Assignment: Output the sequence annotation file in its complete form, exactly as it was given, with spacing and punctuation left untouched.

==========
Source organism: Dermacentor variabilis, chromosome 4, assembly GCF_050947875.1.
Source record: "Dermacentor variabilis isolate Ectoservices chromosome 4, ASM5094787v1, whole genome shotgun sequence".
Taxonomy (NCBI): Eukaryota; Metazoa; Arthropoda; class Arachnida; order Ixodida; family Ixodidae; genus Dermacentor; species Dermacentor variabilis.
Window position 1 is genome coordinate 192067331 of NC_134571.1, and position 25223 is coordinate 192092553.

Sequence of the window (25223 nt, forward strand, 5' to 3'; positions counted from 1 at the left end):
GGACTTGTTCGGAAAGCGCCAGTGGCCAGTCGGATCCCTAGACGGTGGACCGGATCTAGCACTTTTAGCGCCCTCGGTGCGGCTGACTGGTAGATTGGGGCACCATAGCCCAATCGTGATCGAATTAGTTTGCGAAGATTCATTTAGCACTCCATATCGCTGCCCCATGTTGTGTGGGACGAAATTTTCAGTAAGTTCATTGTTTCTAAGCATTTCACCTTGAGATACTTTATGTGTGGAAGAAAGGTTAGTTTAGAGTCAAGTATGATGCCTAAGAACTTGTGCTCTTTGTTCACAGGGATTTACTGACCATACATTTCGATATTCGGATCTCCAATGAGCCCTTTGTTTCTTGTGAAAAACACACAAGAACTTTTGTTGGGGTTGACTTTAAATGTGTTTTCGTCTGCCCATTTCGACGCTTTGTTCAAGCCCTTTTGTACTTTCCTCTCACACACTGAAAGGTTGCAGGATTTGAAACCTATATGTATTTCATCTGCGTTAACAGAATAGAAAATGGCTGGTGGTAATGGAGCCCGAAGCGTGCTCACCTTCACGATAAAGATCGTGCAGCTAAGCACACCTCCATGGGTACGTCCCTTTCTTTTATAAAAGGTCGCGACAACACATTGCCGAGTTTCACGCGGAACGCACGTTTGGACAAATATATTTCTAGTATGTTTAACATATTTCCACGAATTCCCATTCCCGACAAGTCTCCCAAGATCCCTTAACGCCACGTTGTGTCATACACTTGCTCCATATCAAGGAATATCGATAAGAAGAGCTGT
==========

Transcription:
Source organism: Dermacentor variabilis, chromosome 4, assembly GCF_050947875.1.
Source record: "Dermacentor variabilis isolate Ectoservices chromosome 4, ASM5094787v1, whole genome shotgun sequence".
Taxonomy (NCBI): Eukaryota; Metazoa; Arthropoda; class Arachnida; order Ixodida; family Ixodidae; genus Dermacentor; species Dermacentor variabilis.
Window position 1 is genome coordinate 192067331 of NC_134571.1, and position 25223 is coordinate 192092553.

Sequence of the window (25223 nt, forward strand, 5' to 3'; positions counted from 1 at the left end):
GGACTTGTTCGGAAAGCGCCAGTGGCCAGTCGGATCCCTAGACGGTGGACCGGATCTAGCACTTTTAGCGCCCTCGGTGCGGCTGACTGGTAGATTGGGGCACCATAGCCCAATCGTGATCGAATTAGTTTGCGAAGATTCATTTAGCACTCCATATCGCTGCCCCATGTTGTGTGGGACGAAATTTTCAGTAAGTTCATTGTTTCTAAGCATTTCACCTTGAGATACTTTATGTGTGGAAGAAAGGTTAGTTTAGAGTCAAGTATGATGCCTAAGAACTTGTGCTCTTTGTTCACAGGGATTTACTGACCATACATTTCGATATTCGGATCTCCAATGAGCCCTTTGTTTCTTGTGAAAAACACACAAGAACTTTTGTTGGGGTTGACTTTAAATGTGTTTTCGTCTGCCCATTTCGACGCTTTGTTCAAGCCCTTTTGTACTTTCCTCTCACACACTGAAAGGTTGCAGGATTTGAAACCTATATGTATTTCATCTGCGTTAACAGAATAGAAAATGGCTGGTGGTAATGGAGCCCGAAGCGTGCTCACCTTCACGATAAAGATCGTGCAGCTAAGCACACCTCCATGGGTACGTCCCTTTCTTTTATAAAAGGTCGCGACAACACATTGCCGAGTTTCACGCGGAACGCACGTTTGGACAAATATATTTCTAGTATGTTTAACATATTTCCACGAATTCCCATTCCCGACAAGTCTCCCAAGATCCCTTAACGCCACGTTGTGTCATACACTTGCTCCATATCAAGGAATATCGATAAGAAGAGCTGT